Is Love Just a Choice?
Sarah Jennings, Crosswalk.com Family Editor
Dear children, let us not love with words or tongue but with actions and in truth.
1 John 3:18
"Love is a choice."
"Why drag a relationship out? Just commit!"
"People today wait too long to get married. They need to find someone in their early 20's and just tie the knot!"
As a single woman and in my role as Crosswalk's Family Editor, I've heard relationship advice like the statements above more times than I can count.
This kind of advice stems from a very real concern in Christian culture: young people today are waiting until their 30's to marry more than ever. This trend pulls an entire decade of adulthood away from family life and some serious issues have arisen as a result. Pastors, cultural analysts, and everyday well-meaning people have stepped in to say, "Enough! Make a commitment!"
I have a problem with this advice, though.
10 years ago, as a 19-year-old just stepping into adulthood, I sat in the passenger seat of my father's car while we drove home from a weekend conference. After mulling over the relationship advice given at the conference, I finally blurted out, "Dad, if love is just a choice, than why not just marry someone walking by on the street? They criticize us for analyzing our dates too much or having high expectations, but by what criteria are we to choose a spouse?"
We didn't come up with any satisfactory answers that day.
Years passed, and while I appreciated the fact that typical Christian relationship advice was more solid than the mainstream "just go with your feelings" message, a piece of the puzzle remained missing for me. Is it really godly love or "God's will" when a young couple high on emotions gets engaged and married within a matter of months? Does simply "getting married" solve the problems we're hoping to solve?
During our marriage prep, my husband and I have found greater clarity on some of these questions as we work through Fr. Karol Wojtyla's book Love and Responsibility. Fr. Wojtyla writes that biblical love isn't merely a choice but a choice based on truth. Wojtyla states:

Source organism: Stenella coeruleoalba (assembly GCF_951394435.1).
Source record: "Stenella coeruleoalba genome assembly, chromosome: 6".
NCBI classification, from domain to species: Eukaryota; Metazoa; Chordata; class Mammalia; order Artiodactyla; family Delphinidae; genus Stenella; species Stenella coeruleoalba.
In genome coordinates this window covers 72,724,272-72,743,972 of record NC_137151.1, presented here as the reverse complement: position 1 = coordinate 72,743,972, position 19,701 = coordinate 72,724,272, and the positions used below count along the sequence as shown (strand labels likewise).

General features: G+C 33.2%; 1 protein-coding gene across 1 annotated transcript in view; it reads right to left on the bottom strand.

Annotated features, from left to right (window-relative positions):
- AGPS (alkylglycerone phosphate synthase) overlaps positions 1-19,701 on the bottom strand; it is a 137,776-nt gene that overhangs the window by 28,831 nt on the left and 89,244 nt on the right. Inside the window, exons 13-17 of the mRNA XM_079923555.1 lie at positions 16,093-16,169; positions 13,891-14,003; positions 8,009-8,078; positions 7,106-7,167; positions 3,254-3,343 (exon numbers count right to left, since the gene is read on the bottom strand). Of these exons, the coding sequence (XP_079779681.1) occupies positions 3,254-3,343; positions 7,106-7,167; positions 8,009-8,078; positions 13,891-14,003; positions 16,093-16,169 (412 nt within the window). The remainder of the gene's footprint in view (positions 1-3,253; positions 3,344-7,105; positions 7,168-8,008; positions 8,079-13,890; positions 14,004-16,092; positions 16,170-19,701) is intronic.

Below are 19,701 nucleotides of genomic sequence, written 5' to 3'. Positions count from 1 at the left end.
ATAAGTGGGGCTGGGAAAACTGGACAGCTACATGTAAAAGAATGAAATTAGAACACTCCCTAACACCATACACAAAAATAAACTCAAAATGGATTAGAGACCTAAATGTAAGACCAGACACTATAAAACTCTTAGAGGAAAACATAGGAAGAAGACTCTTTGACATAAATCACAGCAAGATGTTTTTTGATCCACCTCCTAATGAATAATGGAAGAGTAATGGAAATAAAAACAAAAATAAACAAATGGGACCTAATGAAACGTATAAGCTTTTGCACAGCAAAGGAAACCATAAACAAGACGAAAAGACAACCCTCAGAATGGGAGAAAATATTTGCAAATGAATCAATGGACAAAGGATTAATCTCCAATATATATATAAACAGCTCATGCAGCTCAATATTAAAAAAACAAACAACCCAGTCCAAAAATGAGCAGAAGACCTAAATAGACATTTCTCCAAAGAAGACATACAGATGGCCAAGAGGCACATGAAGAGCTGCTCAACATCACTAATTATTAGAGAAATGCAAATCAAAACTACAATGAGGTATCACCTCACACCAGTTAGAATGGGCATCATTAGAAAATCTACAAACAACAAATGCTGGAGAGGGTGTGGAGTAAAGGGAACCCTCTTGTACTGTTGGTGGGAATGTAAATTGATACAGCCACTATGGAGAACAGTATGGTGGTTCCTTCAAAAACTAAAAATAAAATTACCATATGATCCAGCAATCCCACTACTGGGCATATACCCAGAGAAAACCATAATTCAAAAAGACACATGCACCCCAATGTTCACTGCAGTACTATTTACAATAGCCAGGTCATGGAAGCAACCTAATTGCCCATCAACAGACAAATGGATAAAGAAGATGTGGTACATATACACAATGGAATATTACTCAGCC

"Only true knowledge of a person makes it possible to commit one's freedom to him or her." This is because, "True love, a love that is internally complete, is one in which we choose the person for the sake of the person - that in which a man chooses a woman or a woman chooses a man not just as a sexual ‘partner' but as the person on whom to bestow the gift of his or her own life."
Translation: We must know the truth of the person to whom we're committing and also know ourselves in light of God's truth, otherwise love is "blind" and not love at all. This is because we don't just marry a generic man or woman, but a unique, complex person created with dignity and in the image of God.
Fr. Wojtyla tackles the issues that come with rapid commitments in this context. He affirms that while emotional warmth is important to a relationship, the emotional and sensual highs often present in the early dating days can actually obscure the truth of another person thus hindering love from flowering. Later, this couple will experience disillusionment as the fantasy fades. Fr. Wojtyla writes that love for a particular person requires time to unfold and allowing for this time isn't the same as fear of commitment or avoidance of responsibility.
Wojtyla writes from a scriptural foundation. In the Bible, we see that love and truth are intertwined. We see God's love is a very personal love, beginning in the womb (Psalm 139: 13). He has knowledge even of the hairs on our heads (Matt 10: 30). God has no romantic illusions of who you are, yet He chooses you - and cherishes you. This is genuine, unconditional love that brings lasting happiness for all including the warmth of emotion we so desire.
Thankfully, true love does not depend on our flawless execution of it. We've all failed in some capacity. Fr. Wojtyla comforts his readers by reminding us of God's work in the lives of those who seek Him: "There is no need to be dismayed if love sometimes follows tortuous ways. Grace has the power to make straight the paths of human love."
Intersecting Faith & Life: Are you single and dating? Honor that person by taking the time to get to know them for who they are. Have you already committed? Fr. Wojtyla writes that the marriage commitment creates a lifelong "school of love," giving spouses unique opportunities to develop mature love as they grow in truth and grace. Ask God for ways you can grow in your love for your spouse.